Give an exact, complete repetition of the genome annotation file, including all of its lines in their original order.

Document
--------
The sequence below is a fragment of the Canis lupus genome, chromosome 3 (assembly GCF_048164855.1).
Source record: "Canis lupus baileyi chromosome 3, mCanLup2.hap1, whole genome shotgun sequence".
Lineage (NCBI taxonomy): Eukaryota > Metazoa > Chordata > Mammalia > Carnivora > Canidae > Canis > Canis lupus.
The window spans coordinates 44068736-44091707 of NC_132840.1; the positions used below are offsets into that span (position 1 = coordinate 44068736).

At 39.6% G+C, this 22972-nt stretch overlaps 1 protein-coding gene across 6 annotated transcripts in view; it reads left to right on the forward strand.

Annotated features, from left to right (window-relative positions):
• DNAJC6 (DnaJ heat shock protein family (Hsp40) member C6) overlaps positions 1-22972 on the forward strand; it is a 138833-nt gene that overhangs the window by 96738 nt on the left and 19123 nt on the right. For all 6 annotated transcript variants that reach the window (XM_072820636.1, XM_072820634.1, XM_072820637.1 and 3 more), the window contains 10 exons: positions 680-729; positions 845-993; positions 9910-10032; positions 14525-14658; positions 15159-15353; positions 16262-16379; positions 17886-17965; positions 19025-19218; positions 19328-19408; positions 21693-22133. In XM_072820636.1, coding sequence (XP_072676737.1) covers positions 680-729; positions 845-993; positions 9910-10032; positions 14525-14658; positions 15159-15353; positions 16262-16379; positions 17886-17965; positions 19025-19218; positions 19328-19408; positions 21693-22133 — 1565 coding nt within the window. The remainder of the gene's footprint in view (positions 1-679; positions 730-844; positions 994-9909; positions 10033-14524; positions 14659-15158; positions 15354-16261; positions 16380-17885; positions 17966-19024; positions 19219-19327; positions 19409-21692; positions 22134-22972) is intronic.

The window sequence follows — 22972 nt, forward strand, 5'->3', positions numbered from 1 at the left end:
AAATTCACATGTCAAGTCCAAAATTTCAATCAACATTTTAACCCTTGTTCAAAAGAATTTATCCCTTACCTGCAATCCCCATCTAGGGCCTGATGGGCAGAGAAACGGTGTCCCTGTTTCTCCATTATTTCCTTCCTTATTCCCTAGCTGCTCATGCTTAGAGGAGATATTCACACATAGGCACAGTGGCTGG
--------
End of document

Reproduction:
The sequence below is a fragment of the Canis lupus genome, chromosome 3 (assembly GCF_048164855.1).
Source record: "Canis lupus baileyi chromosome 3, mCanLup2.hap1, whole genome shotgun sequence".
Lineage (NCBI taxonomy): Eukaryota > Metazoa > Chordata > Mammalia > Carnivora > Canidae > Canis > Canis lupus.
The window spans coordinates 44068736-44091707 of NC_132840.1; the positions used below are offsets into that span (position 1 = coordinate 44068736).

At 39.6% G+C, this 22972-nt stretch overlaps 1 protein-coding gene across 6 annotated transcripts in view; it reads left to right on the forward strand.

Annotated features, from left to right (window-relative positions):
• DNAJC6 (DnaJ heat shock protein family (Hsp40) member C6) overlaps positions 1-22972 on the forward strand; it is a 138833-nt gene that overhangs the window by 96738 nt on the left and 19123 nt on the right. For all 6 annotated transcript variants that reach the window (XM_072820636.1, XM_072820634.1, XM_072820637.1 and 3 more), the window contains 10 exons: positions 680-729; positions 845-993; positions 9910-10032; positions 14525-14658; positions 15159-15353; positions 16262-16379; positions 17886-17965; positions 19025-19218; positions 19328-19408; positions 21693-22133. In XM_072820636.1, coding sequence (XP_072676737.1) covers positions 680-729; positions 845-993; positions 9910-10032; positions 14525-14658; positions 15159-15353; positions 16262-16379; positions 17886-17965; positions 19025-19218; positions 19328-19408; positions 21693-22133 — 1565 coding nt within the window. The remainder of the gene's footprint in view (positions 1-679; positions 730-844; positions 994-9909; positions 10033-14524; positions 14659-15158; positions 15354-16261; positions 16380-17885; positions 17966-19024; positions 19219-19327; positions 19409-21692; positions 22134-22972) is intronic.

The window sequence follows — 22972 nt, forward strand, 5'->3', positions numbered from 1 at the left end:
AAATTCACATGTCAAGTCCAAAATTTCAATCAACATTTTAACCCTTGTTCAAAAGAATTTATCCCTTACCTGCAATCCCCATCTAGGGCCTGATGGGCAGAGAAACGGTGTCCCTGTTTCTCCATTATTTCCTTCCTTATTCCCTAGCTGCTCATGCTTAGAGGAGATATTCACACATAGGCACAGTGGCTGG